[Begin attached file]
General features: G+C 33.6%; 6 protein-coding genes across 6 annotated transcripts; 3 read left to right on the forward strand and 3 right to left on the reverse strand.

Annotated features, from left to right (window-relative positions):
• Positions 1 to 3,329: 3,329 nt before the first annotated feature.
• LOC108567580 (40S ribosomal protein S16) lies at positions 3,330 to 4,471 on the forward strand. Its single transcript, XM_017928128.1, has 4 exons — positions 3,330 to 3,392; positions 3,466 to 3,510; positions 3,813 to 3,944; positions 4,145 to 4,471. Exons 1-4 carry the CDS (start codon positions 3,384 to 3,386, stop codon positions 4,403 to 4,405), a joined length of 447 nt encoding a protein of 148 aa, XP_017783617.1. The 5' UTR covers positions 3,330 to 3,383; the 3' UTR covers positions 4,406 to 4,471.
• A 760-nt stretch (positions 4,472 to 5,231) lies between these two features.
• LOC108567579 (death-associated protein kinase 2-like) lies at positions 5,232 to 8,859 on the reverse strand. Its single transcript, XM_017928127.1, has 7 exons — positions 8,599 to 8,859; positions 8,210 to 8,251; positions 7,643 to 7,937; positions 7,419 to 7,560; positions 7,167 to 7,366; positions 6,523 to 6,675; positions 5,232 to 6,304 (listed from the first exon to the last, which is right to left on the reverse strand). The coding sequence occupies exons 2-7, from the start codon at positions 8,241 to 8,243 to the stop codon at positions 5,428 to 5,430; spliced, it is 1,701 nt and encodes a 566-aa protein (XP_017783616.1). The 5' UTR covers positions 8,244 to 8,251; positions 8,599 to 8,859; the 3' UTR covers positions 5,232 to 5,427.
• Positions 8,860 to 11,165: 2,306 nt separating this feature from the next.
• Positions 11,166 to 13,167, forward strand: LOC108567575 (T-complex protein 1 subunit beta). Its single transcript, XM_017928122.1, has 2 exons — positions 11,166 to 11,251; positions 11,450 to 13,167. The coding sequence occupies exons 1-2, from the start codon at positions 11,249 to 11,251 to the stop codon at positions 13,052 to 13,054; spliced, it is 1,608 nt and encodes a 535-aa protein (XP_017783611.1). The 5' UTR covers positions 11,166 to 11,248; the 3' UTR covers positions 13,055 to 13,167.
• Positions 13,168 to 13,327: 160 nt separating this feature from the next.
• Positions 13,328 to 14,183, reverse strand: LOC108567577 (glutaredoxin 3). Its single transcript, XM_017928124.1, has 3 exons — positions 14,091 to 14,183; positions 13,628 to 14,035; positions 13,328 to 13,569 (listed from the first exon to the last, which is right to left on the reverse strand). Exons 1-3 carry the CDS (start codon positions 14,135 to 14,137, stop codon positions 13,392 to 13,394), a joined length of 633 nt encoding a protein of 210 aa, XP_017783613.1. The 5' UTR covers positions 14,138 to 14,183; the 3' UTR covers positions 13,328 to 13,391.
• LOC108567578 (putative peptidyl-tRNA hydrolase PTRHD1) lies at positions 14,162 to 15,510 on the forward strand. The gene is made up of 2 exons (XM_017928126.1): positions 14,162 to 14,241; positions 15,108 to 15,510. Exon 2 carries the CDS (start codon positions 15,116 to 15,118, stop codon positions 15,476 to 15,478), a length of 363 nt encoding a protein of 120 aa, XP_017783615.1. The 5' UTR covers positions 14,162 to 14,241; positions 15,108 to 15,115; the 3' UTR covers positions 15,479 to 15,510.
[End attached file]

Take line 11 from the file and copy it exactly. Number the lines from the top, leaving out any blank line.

• LOC108567578 (putative peptidyl-tRNA hydrolase PTRHD1) lies at positions 14,162 to 15,510 on the forward strand. The gene is made up of 2 exons (XM_017928126.1): positions 14,162 to 14,241; positions 15,108 to 15,510. Exon 2 carries the CDS (start codon positions 15,116 to 15,118, stop codon positions 15,476 to 15,478), a length of 363 nt encoding a protein of 120 aa, XP_017783615.1. The 5' UTR covers positions 14,162 to 14,241; positions 15,108 to 15,115; the 3' UTR covers positions 15,479 to 15,510.